The US position is complicated by the influence of Israel and the United Arab Emirates – which see Riyadh as a key ally against Iran – and the arms industry, which sells billions of weapons to the wealthy kingdom in petroleum.
A similar dynamic is operating in the UK, according to Amrit Singh of the Open Society Justice Initiative.
British Foreign Secretary Dominic Raab “is there saying that human rights are at the center of British politics,” she said in an online briefing. “Meanwhile, the UK has resumed arms sales to Saudi Arabia and sold it $ 1.4 billion in arms.
“The UK government seems to be talking on both sides of its mouth. There is this rhetorical commitment to hold human rights violations accountable. But on the other hand, there are these arms sales.
The possibility of an increasingly radical shift in U.S. relations with Saudi Arabia is rooted in geopolitical shifts. America’s dependence on oil pumped from wells in the Arabian Peninsula has declined dramatically. And the Biden administration has made it clear that it intends to prioritize re-establishing strong relations with long-standing European allies that were unraveled during the Trump years, as well as a rotation to Asia with the aim of confront China and strengthen its partnerships with the countries of the Pacific. Eight of US Secretary of State Anthony Blinken’s first 25 overseas calls after his confirmation were from Asia-Pacific countries, and none were from Saudi Arabia.
By pinning Khashoggi’s murder squarely on Prince Mohammed, the report also adds pressure on Saudi Arabia as it moves from the reign of King Salman to his son, a move that other factions of the Saudi monarchy are making. Aggressive 35 worried – one year is unstable and dangerous.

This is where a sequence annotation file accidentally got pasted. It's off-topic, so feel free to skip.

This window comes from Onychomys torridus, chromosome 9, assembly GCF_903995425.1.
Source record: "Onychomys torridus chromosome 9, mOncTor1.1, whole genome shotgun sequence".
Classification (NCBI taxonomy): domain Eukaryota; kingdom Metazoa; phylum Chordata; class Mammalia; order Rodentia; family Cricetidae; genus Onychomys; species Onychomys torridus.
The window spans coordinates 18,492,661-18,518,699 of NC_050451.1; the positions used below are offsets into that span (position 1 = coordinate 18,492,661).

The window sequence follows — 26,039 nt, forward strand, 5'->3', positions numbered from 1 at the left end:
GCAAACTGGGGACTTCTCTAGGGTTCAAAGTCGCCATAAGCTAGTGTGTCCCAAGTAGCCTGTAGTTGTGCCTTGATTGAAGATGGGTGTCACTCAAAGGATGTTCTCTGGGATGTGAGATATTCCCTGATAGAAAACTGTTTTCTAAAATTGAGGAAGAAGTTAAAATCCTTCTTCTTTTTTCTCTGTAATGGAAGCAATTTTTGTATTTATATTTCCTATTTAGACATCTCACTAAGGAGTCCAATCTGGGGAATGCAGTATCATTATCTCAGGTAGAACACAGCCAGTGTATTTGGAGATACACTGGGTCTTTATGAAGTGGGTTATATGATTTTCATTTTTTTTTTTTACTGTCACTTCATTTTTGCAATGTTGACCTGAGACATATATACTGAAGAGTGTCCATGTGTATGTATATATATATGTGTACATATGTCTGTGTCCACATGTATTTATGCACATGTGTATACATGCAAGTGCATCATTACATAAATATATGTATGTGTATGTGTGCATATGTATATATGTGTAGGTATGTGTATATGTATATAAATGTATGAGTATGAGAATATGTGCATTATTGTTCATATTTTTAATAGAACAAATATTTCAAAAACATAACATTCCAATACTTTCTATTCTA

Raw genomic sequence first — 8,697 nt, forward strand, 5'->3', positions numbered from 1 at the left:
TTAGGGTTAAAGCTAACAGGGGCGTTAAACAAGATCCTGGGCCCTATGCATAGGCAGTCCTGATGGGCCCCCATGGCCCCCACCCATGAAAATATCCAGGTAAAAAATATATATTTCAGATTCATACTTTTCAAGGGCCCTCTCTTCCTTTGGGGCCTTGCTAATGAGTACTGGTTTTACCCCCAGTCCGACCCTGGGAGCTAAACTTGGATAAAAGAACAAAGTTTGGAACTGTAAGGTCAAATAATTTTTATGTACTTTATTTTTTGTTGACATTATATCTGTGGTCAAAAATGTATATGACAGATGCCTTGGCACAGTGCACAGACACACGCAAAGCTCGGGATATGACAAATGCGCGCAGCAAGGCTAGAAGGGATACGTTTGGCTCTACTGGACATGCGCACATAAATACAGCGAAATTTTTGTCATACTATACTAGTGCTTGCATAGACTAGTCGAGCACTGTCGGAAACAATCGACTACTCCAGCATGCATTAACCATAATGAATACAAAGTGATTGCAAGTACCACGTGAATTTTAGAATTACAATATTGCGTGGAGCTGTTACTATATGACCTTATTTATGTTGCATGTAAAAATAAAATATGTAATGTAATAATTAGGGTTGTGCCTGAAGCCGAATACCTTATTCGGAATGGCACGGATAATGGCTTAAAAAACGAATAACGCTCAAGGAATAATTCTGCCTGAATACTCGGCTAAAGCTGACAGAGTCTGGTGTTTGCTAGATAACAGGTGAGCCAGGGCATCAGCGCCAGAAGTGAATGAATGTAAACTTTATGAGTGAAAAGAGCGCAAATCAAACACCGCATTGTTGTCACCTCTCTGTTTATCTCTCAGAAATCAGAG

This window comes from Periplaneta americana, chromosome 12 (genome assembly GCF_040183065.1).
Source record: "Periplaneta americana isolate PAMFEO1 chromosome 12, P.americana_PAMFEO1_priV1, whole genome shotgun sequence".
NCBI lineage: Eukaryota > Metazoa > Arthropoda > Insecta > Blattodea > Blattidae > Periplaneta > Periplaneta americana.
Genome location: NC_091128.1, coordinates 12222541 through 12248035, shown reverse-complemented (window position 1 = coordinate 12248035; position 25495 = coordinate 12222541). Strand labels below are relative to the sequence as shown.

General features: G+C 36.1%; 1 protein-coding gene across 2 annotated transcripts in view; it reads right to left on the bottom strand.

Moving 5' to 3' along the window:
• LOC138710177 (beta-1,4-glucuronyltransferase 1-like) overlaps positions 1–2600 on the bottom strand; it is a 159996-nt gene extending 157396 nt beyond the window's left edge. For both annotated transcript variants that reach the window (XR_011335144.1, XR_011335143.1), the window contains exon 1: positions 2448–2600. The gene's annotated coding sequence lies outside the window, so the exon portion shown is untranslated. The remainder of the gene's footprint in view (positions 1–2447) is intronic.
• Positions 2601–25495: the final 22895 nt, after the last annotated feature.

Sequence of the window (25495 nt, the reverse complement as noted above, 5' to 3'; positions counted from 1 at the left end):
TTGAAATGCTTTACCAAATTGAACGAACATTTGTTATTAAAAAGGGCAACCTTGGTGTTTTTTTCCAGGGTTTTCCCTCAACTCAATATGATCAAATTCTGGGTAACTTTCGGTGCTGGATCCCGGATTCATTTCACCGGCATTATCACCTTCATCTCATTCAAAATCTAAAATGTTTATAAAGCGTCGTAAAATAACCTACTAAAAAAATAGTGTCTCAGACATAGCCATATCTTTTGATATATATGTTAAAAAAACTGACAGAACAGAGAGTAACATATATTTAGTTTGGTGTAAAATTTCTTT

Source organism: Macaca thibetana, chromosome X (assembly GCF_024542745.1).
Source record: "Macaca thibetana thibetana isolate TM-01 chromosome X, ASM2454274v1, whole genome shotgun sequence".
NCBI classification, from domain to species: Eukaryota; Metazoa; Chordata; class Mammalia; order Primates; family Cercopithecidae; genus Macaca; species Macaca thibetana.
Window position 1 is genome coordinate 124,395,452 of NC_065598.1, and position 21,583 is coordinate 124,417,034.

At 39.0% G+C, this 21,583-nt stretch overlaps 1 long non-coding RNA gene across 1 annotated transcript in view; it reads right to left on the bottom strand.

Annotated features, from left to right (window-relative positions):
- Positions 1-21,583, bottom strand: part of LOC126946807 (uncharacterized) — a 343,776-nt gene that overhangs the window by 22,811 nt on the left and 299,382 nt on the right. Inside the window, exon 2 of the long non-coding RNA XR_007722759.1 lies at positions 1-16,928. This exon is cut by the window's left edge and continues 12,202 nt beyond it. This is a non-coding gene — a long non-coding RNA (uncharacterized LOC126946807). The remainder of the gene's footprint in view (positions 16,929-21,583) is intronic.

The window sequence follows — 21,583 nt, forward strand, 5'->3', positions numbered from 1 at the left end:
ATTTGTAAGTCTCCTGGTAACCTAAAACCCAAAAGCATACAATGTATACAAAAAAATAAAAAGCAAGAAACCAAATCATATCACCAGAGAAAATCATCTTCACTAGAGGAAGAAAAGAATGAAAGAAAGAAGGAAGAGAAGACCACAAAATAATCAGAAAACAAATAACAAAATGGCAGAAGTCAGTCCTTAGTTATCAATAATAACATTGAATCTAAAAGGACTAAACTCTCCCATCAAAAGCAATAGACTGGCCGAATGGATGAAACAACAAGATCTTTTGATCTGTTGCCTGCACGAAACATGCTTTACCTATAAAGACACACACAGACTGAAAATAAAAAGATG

“Since 2017, the Crown Prince has exercised absolute control over the Kingdom’s security and intelligence organizations,” the report states without reservation.
Prior to Khashoggi’s murder, MBS visited the United States where he was celebrated by captains of industry and entertainment as the young face of a new Saudi Arabia. The report will only reinforce its toxicity and embolden its detractors.
“He was the darling of Silicon Valley; he was hanging out with Oprah Winfrey, and what was he going to do? Butcher Jamal Khashoggi, ”Ms. Whiston said. “Every slice of lost income, every bad drop of ink is a direct result of his clumsy sadism. It is a handicap.
Insiders describe a struggle in Washington between those who punish Prince Mohammed and those who advocate for the status quo, an impetus reflected in conflicting public statements that have been released since the January 20 inauguration. But Congress is clearly fed up with Prince Mohammed, and a consensus that includes both Democrats and Republicans seems ready to act.
Ms Whitson noted that Prince Mohammed’s provocative actions against dissidents abroad continued even after the public outcry following Khashoggi’s murder.
“The real message is that the Saudi people and King Salman have a very short window to spare their country and their people further humiliation, scandal and pariah status,” Ms. Whitson said. “If MBS becomes king, Saudi Arabia’s pariah status becomes permanent. The problem is, he’s a sadist, a foolish bully who can’t control himself.